Libya's former interim Prime Minister dies from coronavirus

Mahmoud Jibril, former head of rebel government that overthrew Muammar Qaddafi in 2011, dies in Cairo after contracting COVID-19.

Elad Benari ,

Mahmoud Jibril
Mahmoud Jibril
Reuters

Mahmoud Jibril, the former head of the Libyan rebel government that overthrew dictator Muammar Qaddafi in 2011, died on Sunday of the coronavirus, AFP reported.

Jibril, 68, died in Cairo where he had been hospitalized for two weeks, said Khaled al-Mrimi, secretary of the Alliance of National Forces party founded by Jibril in 2012.

He had been admitted to the Ganzouri Specialized Hospital in Cairo on March 21 after suffering from cardiac arrest and three days later tested positive for coronavirus, hospital director Hisham Wagdy said.

"He started... recovering the day before yesterday but then he began deteriorating again", Wagdy told AFP in Cairo, confirming that Jibril died at 2:00 p.m.

Wagdy, the hospital director in Cairo, said that Jibril was in and out of consciousness during his time in the hospital's intensive care unit, where he had been quarantined since his admission.

Mrimi said that Jibril had appeared in stable conditions in recent days "and was even getting ready to leave the hospital" before his condition deteriorated again.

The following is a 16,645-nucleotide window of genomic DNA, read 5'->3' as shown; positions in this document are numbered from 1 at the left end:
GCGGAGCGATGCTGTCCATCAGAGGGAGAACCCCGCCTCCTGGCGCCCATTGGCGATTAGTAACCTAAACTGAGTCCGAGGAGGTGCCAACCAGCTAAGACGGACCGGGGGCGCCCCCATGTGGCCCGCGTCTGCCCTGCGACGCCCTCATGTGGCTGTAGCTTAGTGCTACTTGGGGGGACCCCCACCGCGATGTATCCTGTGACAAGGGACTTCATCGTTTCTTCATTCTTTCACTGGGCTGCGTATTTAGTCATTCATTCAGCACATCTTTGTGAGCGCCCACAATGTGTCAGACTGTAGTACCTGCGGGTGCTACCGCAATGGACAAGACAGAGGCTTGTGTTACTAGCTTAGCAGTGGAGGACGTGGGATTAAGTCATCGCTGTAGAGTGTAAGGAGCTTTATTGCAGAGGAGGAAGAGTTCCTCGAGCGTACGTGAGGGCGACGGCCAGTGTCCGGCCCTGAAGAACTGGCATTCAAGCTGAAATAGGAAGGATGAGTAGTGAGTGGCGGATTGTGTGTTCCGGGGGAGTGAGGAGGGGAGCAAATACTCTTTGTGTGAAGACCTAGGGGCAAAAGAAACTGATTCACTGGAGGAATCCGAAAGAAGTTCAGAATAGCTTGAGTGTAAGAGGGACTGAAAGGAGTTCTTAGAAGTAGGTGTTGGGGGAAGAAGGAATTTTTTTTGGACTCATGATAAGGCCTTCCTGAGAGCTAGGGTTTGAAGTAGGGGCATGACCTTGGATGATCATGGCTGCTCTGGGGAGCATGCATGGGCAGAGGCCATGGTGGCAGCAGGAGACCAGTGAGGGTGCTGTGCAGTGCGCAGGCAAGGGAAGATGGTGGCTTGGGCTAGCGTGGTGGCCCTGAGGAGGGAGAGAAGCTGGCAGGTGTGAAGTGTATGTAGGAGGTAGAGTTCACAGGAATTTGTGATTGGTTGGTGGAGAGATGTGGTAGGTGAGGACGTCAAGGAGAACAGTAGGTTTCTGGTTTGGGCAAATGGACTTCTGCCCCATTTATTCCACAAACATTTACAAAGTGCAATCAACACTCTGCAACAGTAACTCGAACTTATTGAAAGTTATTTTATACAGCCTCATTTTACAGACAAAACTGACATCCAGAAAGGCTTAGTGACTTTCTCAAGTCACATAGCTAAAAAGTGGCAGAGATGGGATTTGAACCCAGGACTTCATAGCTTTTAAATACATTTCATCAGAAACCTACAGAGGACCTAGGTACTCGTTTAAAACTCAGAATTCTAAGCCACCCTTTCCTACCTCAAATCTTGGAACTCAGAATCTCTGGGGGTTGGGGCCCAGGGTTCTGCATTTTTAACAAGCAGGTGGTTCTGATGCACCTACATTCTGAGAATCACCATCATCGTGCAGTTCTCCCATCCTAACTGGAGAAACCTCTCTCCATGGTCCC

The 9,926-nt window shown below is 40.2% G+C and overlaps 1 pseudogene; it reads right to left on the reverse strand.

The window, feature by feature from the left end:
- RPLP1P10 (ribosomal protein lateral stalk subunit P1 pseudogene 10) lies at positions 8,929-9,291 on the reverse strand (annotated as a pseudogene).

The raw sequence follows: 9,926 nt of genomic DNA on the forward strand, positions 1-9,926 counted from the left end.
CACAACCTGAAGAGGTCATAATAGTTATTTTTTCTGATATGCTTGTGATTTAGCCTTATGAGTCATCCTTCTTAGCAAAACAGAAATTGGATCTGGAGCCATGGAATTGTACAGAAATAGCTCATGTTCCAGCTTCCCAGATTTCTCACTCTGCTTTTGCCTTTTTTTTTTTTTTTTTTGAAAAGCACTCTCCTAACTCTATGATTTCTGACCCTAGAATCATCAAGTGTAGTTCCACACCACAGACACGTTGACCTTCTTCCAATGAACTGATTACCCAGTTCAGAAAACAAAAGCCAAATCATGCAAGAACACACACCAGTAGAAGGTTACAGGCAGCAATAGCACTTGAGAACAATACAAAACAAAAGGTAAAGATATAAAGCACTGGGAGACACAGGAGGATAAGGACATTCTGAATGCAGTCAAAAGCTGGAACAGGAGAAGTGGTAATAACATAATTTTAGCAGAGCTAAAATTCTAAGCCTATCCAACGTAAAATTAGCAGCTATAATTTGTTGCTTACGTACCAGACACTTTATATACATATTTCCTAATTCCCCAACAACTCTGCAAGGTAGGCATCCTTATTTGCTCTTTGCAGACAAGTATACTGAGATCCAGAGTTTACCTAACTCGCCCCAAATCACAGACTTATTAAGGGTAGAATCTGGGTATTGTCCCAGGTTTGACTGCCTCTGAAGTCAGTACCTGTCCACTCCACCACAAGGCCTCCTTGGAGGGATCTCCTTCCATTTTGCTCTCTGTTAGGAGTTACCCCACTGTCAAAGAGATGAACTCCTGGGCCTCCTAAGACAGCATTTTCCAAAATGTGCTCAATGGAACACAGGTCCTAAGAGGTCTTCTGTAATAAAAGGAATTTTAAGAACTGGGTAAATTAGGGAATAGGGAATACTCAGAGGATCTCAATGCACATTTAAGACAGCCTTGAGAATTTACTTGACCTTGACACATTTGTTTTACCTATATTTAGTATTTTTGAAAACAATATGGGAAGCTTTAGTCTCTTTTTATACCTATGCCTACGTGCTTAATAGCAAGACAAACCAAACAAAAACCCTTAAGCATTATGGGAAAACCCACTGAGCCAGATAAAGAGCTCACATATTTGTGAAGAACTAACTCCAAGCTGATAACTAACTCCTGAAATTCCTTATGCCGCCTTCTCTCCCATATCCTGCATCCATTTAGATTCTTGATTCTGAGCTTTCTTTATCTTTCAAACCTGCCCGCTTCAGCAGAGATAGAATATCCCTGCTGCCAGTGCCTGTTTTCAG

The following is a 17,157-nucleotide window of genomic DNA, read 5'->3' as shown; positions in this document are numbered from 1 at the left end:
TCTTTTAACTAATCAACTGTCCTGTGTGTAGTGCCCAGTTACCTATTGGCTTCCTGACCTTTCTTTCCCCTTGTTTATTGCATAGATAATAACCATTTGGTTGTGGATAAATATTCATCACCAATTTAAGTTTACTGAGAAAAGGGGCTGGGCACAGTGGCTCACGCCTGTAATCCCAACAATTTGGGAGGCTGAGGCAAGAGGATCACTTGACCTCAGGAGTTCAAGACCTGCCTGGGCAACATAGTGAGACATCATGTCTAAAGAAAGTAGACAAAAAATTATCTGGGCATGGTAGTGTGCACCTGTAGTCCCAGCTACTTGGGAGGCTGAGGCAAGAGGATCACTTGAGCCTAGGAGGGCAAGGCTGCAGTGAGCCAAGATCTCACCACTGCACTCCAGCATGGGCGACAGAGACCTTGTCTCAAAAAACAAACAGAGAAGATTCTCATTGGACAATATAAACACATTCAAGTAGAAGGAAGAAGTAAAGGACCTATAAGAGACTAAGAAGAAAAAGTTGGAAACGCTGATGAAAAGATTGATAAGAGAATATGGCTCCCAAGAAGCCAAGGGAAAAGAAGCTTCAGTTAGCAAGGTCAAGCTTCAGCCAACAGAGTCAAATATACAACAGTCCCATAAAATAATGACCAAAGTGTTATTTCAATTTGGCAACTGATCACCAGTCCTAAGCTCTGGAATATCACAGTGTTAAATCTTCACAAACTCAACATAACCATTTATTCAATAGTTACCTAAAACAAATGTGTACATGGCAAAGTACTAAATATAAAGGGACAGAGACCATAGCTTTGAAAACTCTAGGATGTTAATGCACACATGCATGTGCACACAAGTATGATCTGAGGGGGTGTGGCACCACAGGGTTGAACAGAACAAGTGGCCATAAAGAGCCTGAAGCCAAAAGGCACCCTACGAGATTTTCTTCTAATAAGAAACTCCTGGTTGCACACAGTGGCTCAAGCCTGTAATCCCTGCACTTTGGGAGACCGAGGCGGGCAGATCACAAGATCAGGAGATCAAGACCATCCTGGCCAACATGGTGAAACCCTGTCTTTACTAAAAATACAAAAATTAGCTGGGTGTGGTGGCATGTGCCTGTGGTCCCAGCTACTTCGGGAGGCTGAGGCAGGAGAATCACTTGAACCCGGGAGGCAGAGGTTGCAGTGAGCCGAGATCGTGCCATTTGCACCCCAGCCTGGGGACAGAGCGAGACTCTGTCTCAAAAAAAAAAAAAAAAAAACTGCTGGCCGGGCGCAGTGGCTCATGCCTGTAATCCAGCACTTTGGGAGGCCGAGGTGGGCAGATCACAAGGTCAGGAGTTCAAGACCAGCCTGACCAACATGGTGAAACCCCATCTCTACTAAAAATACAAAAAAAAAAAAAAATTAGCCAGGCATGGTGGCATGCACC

Jibril headed the rebel National Transitional Council (NTC), the interim government during the rebellion that toppled and killed Qaddafi. He served as Libya’s interim prime minister in the period following Qaddafi’s ouster.

He had been an economic advisor to the Qaddafi regime in its final years, before joining the revolution in 2011.

Jibril resigned three days after Qaddafi was captured and killed when NTC fighters overran his hometown Sirte on October 20, 2011.

In the early days of the Libyan uprising, Jibril made several trips abroad to rally European and US support for the rebels against Qaddafi.

In 2012, after the veteran leader was ousted and killed, Jibril stood in the country's first ever democratic elections and his party won the vote but failed to clinch a majority in parliament which chose an independent candidate to become prime minister.

In the chaos and violence that erupted in the following years, Jibril left Libya to live abroad.




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